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Job Hunting Using The Bachelor Mentality

12 January 2010 Written by: Orietta Ramirez 8 Comments
Job Hunting Using The Bachelor Mentality

Ok, I’m going to admit to something that a few have been sworn to secrecy upon the pain of possible death … I watch The Bachelor … ok, I hear the gasps, I see the eyes rolling and yet, I know you feel my pain. Allow me to explain.  The reason why I watch is scientific.  Really! How can you not relate to the women (and the men, during the seasons of The Bachelorette) as we face the job layoffs and job search? It IS like trying to get the attentions of that one special person (hiring manager), and ultimately the proposal (job offer) from the next new employer while still getting over the last rejection (or being fired)!

You must see the parallels. You have to apply, submit an application and video to get picked for the next level (the show).  You find yourself competing among 25+ beautiful, talented, motivated, creative and even manipulative candidates (talk about a shock to your self-esteem).  You then briefly meet the Prospective Employer (the Bachelor) during that first interview (introduction).  So

  • you want to make that big entrance (gracefully exit from the limo),
  • you want to showcase your talents (say something witty), and
  • you try to come up with something that will separate you from the rest (some girls pretend to trip, others bring gifts, others speak in foreign tongues and tell the Bachelor to meet them later for the translation.

During that first elimination round, there’s that big elephant in the room, that “First Impression Rose”. One lucky girl is guaranteed a spot to the next round … oh what I would give for that FIR! Amazing what some of the candidates do, i.e., strip down to their underwear and jump in the pool (wonder if it’s heated?), perform an opera (short yet a bit scary), or even more conniving, bring out the guitar and sing the song you they wrote just for them … all talents and skills I admit I lack.

Ok, so enough about the Bachelor, back to the “real” world and what we do to get in front of the hiring manager and execute getting that first, oh so vital, interview. Although you try to ignore the staggering numbers of the unemployed, the true nightmare begins when you mentally register that for every job opening (those few and far between), there are no less than 10 “qualified” applicants. Add to that those who are over-qualified and those not qualified, who also apply. Like the unemployment percentages (10% publicized, 17% actual), you are now jockeying (good choice of words) for a position with no less than 30+ applicants (and that is putting it mildly!)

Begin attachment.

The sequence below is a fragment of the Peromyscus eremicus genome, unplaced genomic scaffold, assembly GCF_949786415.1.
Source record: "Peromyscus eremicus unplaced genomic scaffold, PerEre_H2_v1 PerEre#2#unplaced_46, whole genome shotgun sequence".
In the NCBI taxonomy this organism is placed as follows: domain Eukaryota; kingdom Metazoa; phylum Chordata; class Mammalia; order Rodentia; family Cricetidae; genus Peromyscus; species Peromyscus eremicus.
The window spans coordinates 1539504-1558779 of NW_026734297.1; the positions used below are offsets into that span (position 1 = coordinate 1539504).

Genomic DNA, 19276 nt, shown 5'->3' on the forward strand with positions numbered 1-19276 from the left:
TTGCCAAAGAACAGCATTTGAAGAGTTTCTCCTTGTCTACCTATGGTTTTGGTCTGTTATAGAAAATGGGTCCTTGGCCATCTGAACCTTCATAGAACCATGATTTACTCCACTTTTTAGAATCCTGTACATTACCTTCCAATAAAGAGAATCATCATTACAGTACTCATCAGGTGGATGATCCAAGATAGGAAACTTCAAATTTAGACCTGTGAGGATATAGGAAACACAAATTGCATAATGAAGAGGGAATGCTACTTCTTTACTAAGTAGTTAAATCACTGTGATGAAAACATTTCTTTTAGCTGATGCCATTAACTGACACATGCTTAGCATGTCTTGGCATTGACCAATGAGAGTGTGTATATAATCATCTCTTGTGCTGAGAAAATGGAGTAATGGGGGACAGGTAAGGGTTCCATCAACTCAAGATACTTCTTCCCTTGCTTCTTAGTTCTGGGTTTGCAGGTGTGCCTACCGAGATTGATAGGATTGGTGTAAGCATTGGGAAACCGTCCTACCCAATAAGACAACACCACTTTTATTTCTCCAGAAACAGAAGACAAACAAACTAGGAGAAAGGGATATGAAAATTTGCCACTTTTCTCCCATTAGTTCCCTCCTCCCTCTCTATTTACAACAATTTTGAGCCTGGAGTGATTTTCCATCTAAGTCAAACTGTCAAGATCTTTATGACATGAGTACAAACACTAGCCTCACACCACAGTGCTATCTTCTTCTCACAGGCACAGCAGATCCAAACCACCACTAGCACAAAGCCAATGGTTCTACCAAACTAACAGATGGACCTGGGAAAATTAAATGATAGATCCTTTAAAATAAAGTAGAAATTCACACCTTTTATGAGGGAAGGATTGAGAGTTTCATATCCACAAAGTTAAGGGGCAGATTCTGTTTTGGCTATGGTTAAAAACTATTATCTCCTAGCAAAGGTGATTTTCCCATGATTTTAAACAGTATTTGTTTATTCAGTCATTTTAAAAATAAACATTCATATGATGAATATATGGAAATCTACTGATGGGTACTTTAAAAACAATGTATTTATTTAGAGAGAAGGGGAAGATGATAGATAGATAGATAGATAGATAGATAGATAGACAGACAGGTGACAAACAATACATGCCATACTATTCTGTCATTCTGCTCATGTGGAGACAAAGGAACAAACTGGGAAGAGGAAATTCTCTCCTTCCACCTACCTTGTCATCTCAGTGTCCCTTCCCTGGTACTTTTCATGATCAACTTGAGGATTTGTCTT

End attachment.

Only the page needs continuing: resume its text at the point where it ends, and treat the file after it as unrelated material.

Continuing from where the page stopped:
So, back to The Bachelor.  If I didn’t get that First Impression Rose, or even worse, if I was one of those first 10 to be eliminated, I understand why they end up crying during the post-interview.  I relate to their statements (and PLEASE replace he/him with hiring manager hereinafter)

  • “he doesn’t know what he is missing or letting go”,
  • “he didn’t give me a chance to really show him how right I was for him”,
  • “What could I have done differently so that he would have given me the rose (job)”
  • “I was the perfect match for him”
  • “I’m so disappointed”
  • “I just don’t get it why he picked her and not me!?”

You get the gist (and thus my my job search life such as it is right about now).

Now back to maneuvering the tough job market and connecting with the hiring manager — I recently read a story about a woman who put her resume in her baby daughter’s tiny shoe and sent it to the CEO of the company she wanted to work for.  Her cover letter (a note inside the shoe) simply stated,

 I’m a shoe in, when can we meet to discuss my start date?

Story claims she got the job!  Given the difficult and competitive job market, creativity, ingenuity, stamina, resilience and persistence (to list a few) are at the core of to the job search. So like the girls on the Bachelor, I have to believe, and yes I do believe in fairy tales, that if you don’t initially connect, just try, try again, until someone finally gets it right. There is a reason why it was not meant to be… and the right Bachelor (Hiring Mgr) will finally pick You (ME).

For now, it is back to the drawing board.

How creative have you been in order to get that first interview?  Did it work?